Monthly Essentials May’16: Dementia


  • Pavankumar Kamat
  • Global Monthly Essentials
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The 3 essential articles on Dementia this month, selected from 758 peer-reviewed articles:

Ideal cardiovascular health index predicts dementia risk
Inappropriate prescribing among community dwellers with dementia
H.pylori infection and dementia

Ideal cardiovascular health index predicts dementia risk

Source: Stroke                                                     

Takeaway

  • Ideal cardiovascular health (CVH) index predicts risk for dementia and cognitive decline as well as risk for cerebrovascular disease.

Key results

  • Recent ideal CVH was associated with lower risk of vascular dementia (HR, 0.49; 95% CI, 0.30-0.81), frontal brain atrophy (P=.003), decline in visual memory and reasoning (P<.05), and stroke (HR, 0.80; 95% CI, 0.67-0.95).
  • Remote ideal CVH (6.9 y earlier) predicted vascular dementia, whole-brain atrophy, cognitive decline, and stroke and was associated with incidence of all-cause dementia (HR, 0.80; 95% CI, 0.67-0.97) and Alzheimer disease (HR, 0.79; 95% CI, 0.64-0.98).

Study design

  • 2750 Framingham Heart Study Offspring cohort participants (mean age, 62±9 y; 45% men), free of stroke and dementia at baseline, underwent measurement of 10-y risks of incident stroke and dementia, and ≈7 y risks of cognitive decline and MRI brain atrophy.
  • Ideal CVH determination was 0-7-points (1 point each for nonsmoking, ideal body mass index, regular physical activity, healthy diet, optimum blood pressure, cholesterol, and fasting glucose).

Why this matters

  • Following ideal CVH factors and behaviors, especially in midlife, may protect against dementia as well as cerebrovascular disease.

PubMed Abstract

Inappropriate prescribing among community dwellers with dementia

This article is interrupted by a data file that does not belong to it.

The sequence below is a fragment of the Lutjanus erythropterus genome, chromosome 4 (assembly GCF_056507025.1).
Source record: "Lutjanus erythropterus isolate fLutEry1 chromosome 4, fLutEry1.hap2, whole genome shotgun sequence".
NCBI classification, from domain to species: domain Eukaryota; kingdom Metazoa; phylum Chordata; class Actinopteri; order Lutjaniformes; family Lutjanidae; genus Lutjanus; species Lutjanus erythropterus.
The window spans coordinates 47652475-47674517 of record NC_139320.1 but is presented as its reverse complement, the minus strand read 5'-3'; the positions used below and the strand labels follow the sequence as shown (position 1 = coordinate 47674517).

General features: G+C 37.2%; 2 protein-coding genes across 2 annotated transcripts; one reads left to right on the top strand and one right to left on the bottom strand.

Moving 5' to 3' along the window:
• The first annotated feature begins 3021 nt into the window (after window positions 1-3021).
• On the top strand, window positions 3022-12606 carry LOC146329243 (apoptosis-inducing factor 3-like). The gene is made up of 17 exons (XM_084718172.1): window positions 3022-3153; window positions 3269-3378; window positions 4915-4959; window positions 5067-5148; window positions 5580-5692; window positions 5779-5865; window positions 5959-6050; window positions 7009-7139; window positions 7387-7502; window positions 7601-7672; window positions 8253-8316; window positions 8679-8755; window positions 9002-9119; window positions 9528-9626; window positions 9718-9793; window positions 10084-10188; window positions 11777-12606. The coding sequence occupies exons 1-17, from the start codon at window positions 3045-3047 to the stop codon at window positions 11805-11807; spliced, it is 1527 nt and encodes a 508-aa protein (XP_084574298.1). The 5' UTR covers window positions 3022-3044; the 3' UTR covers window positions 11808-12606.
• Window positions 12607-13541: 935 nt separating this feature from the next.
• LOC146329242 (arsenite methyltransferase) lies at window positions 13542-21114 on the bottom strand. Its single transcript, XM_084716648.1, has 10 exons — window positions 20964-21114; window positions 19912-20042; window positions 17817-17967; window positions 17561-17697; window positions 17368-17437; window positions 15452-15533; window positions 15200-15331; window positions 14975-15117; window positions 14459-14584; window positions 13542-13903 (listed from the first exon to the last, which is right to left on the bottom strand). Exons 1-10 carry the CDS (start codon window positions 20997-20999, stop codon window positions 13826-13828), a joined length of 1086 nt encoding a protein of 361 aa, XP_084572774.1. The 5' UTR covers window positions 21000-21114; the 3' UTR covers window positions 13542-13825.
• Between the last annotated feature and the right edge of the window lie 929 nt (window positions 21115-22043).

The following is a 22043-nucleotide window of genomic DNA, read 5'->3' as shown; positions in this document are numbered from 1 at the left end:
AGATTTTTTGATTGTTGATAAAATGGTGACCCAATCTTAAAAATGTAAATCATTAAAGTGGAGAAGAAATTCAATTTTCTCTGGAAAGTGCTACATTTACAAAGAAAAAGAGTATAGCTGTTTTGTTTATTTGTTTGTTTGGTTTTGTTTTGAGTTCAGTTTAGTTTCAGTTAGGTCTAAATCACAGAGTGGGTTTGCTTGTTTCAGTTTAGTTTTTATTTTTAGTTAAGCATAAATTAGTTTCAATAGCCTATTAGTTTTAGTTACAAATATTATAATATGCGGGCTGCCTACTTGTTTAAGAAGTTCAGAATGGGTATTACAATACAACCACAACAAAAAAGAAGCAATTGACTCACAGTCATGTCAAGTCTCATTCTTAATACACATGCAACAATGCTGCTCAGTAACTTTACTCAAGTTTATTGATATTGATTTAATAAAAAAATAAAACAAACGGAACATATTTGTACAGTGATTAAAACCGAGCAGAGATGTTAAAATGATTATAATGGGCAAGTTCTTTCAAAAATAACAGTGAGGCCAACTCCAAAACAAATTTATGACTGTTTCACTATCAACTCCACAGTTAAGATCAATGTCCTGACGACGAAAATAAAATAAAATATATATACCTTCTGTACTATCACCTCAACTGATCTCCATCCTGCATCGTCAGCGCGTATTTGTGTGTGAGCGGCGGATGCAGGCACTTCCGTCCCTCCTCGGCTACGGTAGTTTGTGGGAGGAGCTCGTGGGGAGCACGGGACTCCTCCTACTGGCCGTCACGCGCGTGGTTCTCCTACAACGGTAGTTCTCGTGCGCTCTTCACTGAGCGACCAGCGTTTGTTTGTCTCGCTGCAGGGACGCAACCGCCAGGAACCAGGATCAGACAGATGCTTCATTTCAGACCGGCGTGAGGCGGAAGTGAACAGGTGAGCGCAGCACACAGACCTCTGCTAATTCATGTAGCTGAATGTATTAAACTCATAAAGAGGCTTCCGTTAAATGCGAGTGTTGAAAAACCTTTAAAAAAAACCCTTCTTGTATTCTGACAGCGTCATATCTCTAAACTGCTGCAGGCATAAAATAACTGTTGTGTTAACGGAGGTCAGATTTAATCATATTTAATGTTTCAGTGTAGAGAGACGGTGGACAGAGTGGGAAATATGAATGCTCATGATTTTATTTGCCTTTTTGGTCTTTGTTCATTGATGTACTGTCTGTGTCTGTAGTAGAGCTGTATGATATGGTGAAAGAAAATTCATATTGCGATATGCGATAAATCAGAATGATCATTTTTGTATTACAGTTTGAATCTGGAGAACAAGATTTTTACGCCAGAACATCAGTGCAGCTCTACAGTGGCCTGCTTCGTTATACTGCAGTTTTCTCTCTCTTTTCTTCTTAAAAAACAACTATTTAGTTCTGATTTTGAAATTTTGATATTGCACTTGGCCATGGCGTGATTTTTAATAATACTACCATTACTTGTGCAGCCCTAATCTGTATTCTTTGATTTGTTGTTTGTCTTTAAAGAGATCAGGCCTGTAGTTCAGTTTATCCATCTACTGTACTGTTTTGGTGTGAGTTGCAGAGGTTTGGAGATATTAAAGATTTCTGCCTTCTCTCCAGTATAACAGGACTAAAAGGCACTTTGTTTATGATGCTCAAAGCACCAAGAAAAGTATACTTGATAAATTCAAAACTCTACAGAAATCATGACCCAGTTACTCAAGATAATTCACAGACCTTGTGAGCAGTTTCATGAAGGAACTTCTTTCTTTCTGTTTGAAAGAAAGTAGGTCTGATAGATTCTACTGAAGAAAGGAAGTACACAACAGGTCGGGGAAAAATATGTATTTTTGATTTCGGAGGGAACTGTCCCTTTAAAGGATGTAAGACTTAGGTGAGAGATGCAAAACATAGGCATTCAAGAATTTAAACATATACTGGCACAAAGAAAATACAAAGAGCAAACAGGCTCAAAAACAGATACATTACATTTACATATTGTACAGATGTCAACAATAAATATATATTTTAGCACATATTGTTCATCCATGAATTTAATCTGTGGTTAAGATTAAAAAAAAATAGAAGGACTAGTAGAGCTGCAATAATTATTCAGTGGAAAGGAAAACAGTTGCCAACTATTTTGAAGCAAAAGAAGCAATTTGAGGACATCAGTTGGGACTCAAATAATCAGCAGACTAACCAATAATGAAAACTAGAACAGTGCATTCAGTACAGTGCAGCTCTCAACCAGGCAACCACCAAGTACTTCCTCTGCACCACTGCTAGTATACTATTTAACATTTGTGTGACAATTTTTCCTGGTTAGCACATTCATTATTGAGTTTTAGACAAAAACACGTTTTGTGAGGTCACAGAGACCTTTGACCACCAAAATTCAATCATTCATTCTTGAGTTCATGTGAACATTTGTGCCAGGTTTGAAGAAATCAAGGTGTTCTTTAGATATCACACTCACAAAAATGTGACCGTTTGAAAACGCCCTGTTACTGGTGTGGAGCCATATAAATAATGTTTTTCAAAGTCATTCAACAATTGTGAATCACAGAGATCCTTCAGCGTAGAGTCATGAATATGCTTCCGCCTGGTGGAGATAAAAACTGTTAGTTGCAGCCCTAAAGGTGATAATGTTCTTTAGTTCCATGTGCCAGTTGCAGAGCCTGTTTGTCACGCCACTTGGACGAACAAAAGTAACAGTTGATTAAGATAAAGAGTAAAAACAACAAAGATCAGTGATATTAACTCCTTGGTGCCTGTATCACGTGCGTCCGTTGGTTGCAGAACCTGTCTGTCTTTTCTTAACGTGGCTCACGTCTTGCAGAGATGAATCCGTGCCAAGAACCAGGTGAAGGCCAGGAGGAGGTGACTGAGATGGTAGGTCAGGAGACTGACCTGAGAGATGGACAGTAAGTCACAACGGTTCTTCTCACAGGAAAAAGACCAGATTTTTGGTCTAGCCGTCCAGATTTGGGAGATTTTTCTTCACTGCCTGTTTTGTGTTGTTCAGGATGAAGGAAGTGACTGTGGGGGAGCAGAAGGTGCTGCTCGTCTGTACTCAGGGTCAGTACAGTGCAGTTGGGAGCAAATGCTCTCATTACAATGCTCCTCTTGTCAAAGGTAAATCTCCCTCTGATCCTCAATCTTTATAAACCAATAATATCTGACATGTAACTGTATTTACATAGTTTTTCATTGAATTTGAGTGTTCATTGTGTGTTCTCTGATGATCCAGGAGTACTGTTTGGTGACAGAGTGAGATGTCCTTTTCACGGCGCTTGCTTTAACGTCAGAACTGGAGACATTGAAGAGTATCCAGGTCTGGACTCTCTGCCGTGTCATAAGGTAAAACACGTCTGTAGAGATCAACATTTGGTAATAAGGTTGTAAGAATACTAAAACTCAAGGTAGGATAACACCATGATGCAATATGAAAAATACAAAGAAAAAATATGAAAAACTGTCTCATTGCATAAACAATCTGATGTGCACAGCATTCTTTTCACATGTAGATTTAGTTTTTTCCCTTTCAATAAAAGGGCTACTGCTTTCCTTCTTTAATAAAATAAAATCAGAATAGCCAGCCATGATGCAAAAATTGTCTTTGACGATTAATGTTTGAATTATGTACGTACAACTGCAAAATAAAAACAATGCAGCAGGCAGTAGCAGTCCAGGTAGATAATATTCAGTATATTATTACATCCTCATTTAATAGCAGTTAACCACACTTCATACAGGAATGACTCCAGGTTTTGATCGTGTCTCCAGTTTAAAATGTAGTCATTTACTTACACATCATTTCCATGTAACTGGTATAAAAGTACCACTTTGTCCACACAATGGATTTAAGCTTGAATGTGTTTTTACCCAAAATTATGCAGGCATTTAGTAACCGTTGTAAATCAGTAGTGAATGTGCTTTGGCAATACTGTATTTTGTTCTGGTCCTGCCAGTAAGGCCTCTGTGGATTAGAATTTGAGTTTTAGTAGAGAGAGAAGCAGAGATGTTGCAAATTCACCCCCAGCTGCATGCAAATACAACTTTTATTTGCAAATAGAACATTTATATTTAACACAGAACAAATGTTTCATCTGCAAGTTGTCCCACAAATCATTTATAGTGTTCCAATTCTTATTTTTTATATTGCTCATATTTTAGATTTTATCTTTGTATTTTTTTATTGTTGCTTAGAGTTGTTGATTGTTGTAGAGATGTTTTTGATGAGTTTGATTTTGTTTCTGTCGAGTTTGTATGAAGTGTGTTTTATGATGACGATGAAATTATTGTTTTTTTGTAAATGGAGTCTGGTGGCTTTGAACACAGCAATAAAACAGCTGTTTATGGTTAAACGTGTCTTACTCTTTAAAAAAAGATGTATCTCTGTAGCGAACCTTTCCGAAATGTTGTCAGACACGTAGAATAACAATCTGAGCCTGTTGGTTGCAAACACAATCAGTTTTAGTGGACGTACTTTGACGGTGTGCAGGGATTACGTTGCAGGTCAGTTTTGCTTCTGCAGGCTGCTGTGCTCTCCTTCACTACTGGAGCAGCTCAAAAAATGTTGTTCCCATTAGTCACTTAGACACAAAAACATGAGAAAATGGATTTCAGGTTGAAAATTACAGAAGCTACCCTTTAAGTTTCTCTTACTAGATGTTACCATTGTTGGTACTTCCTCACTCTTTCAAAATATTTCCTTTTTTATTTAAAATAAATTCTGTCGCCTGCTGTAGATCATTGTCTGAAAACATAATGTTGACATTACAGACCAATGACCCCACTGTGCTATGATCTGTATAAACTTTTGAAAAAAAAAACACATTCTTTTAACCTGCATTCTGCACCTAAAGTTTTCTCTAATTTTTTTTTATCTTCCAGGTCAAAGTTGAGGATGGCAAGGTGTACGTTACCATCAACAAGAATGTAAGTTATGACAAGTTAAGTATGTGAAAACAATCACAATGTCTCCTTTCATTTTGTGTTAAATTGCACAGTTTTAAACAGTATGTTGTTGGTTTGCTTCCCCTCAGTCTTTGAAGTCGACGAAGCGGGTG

Source: J Alzheimers Dis                                                    

Takeaway

  • Potentially inappropriate prescribing (PIP) is highly prevalent among community dwellers with dementia.

Key results

  • Polypharmacy, defined as use of 4 or more repeat medications from different drug groups, occurred in 81.5% of the patients, and PIP in 64.4% (95% CI, 63.2%-65.5%).
  • The most prevalent PIP was use of anticholinergic/antimuscarinic medications (25.2%; 95% CI, 24.2%-26.2%).
  • Polypharmacy and female sex were associated with PIP (OR, 7.6 [95% CI, 6.6-8.7] and OR, 1.3 [95% CI, 1.2-1.4]), on the basis of multivariable analyses.
  • After adjustments for sex and polypharmacy, PIP was not associated with age, on the basis of logistic regression.

Study design

  • 6826 patients from the Northern Ireland Enhanced Prescribing Database were prescribed a medication indicated for dementia management during 2013.
  • Researchers applied a subset of 36 indicators from the Screening Tool of Older Persons Potentially Inappropriate Prescriptions criteria to the dataset.

Why this matters

  • Clinicians should be targeted for interventions to reduce PIP, particularly regarding polypharmacy and certain therapeutic categories.

PubMed Abstract

H.pylori infection and dementia

Source: J Alzheimers Dis                                                       

Takeaway

  • Helicobacter pylori (H. pylori) infection is associated with dementia risk.

Key results

  • Of 13 studies addressing cognition and/or dementia in association with H. pylori infection, 7 were included in the meta-analysis.
  • H. pylori infection was significantly positively associated with dementia (pooled OR, 1.71; (95% CI, 1.17-2.49; P=.01; no significant evidence of publication bias).

Study design

  • A Search on OVID-Medline, Institute of Scientific Information Web of Science, and EMBASE identified 260 studies in which the exposure variable was H. pylori infection and the outcome was incident dementia.

Why this matters

  • The underlying biological mechanisms and the effect of treating H. pylori on dementia risk and progression are still unknown. 

PubMed Abstract